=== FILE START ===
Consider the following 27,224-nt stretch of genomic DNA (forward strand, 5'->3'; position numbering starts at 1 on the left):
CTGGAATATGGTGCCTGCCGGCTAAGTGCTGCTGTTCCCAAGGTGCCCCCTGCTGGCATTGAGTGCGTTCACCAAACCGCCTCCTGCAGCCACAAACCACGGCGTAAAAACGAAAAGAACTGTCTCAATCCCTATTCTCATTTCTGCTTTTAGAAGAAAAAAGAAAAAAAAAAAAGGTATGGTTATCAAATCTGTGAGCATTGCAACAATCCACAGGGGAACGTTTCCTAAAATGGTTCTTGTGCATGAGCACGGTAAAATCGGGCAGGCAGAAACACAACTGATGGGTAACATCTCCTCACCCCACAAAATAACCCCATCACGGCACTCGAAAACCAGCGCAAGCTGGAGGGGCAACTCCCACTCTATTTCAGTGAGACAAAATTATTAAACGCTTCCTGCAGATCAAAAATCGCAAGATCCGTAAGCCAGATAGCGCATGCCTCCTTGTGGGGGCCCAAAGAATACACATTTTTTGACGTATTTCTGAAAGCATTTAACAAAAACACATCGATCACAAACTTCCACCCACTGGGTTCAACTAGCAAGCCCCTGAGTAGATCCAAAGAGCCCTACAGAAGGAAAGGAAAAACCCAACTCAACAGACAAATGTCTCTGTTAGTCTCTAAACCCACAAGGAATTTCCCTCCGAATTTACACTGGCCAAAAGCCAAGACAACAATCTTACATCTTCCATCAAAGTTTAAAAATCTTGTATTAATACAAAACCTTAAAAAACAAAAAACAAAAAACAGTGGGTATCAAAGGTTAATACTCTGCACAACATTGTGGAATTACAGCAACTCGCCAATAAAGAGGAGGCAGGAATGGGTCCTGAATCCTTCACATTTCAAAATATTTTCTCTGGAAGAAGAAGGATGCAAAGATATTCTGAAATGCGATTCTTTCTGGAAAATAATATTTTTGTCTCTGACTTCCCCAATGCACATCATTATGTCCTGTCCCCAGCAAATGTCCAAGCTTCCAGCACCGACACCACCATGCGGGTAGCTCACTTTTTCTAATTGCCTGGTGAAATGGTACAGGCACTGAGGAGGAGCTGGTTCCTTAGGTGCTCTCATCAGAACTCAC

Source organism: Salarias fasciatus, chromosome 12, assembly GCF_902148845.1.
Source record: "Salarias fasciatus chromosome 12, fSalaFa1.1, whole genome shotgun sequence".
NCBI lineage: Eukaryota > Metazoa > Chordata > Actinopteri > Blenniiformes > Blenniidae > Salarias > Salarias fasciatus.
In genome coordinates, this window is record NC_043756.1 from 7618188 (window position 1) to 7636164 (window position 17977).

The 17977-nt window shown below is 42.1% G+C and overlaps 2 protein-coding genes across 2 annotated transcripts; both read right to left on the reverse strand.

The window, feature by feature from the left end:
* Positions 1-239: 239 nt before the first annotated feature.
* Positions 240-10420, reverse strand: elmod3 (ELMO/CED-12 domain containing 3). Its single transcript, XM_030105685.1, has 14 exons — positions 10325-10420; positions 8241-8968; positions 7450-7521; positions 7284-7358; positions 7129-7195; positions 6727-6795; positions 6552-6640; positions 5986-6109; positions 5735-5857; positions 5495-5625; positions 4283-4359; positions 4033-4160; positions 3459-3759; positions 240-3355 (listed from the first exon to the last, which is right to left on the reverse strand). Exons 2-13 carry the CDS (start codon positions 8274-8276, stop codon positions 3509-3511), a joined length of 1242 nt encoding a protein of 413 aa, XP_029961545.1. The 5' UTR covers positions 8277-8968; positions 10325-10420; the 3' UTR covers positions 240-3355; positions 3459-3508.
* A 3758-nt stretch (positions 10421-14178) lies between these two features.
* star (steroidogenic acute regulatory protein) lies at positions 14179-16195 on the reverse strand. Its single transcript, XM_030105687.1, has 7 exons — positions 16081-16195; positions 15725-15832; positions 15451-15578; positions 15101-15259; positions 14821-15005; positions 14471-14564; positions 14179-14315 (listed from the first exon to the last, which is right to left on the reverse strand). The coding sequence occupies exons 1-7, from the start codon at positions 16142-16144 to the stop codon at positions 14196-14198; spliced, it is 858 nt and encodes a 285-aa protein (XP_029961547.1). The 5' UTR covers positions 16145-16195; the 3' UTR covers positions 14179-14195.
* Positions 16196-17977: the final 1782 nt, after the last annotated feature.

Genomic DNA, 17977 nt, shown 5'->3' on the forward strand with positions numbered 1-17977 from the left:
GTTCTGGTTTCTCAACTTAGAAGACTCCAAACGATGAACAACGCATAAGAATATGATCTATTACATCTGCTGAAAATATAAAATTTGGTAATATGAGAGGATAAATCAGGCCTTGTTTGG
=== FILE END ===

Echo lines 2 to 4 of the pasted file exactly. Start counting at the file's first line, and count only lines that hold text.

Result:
CTGGAATATGGTGCCTGCCGGCTAAGTGCTGCTGTTCCCAAGGTGCCCCCTGCTGGCATTGAGTGCGTTCACCAAACCGCCTCCTGCAGCCACAAACCACGGCGTAAAAACGAAAAGAACTGTCTCAATCCCTATTCTCATTTCTGCTTTTAGAAGAAAAAAGAAAAAAAAAAAAGGTATGGTTATCAAATCTGTGAGCATTGCAACAATCCACAGGGGAACGTTTCCTAAAATGGTTCTTGTGCATGAGCACGGTAAAATCGGGCAGGCAGAAACACAACTGATGGGTAACATCTCCTCACCCCACAAAATAACCCCATCACGGCACTCGAAAACCAGCGCAAGCTGGAGGGGCAACTCCCACTCTATTTCAGTGAGACAAAATTATTAAACGCTTCCTGCAGATCAAAAATCGCAAGATCCGTAAGCCAGATAGCGCATGCCTCCTTGTGGGGGCCCAAAGAATACACATTTTTTGACGTATTTCTGAAAGCATTTAACAAAAACACATCGATCACAAACTTCCACCCACTGGGTTCAACTAGCAAGCCCCTGAGTAGATCCAAAGAGCCCTACAGAAGGAAAGGAAAAACCCAACTCAACAGACAAATGTCTCTGTTAGTCTCTAAACCCACAAGGAATTTCCCTCCGAATTTACACTGGCCAAAAGCCAAGACAACAATCTTACATCTTCCATCAAAGTTTAAAAATCTTGTATTAATACAAAACCTTAAAAAACAAAAAACAAAAAACAGTGGGTATCAAAGGTTAATACTCTGCACAACATTGTGGAATTACAGCAACTCGCCAATAAAGAGGAGGCAGGAATGGGTCCTGAATCCTTCACATTTCAAAATATTTTCTCTGGAAGAAGAAGGATGCAAAGATATTCTGAAATGCGATTCTTTCTGGAAAATAATATTTTTGTCTCTGACTTCCCCAATGCACATCATTATGTCCTGTCCCCAGCAAATGTCCAAGCTTCCAGCACCGACACCACCATGCGGGTAGCTCACTTTTTCTAATTGCCTGGTGAAATGGTACAGGCACTGAGGAGGAGCTGGTTCCTTAGGTGCTCTCATCAGAACTCAC

Source organism: Salarias fasciatus, chromosome 12, assembly GCF_902148845.1.
Source record: "Salarias fasciatus chromosome 12, fSalaFa1.1, whole genome shotgun sequence".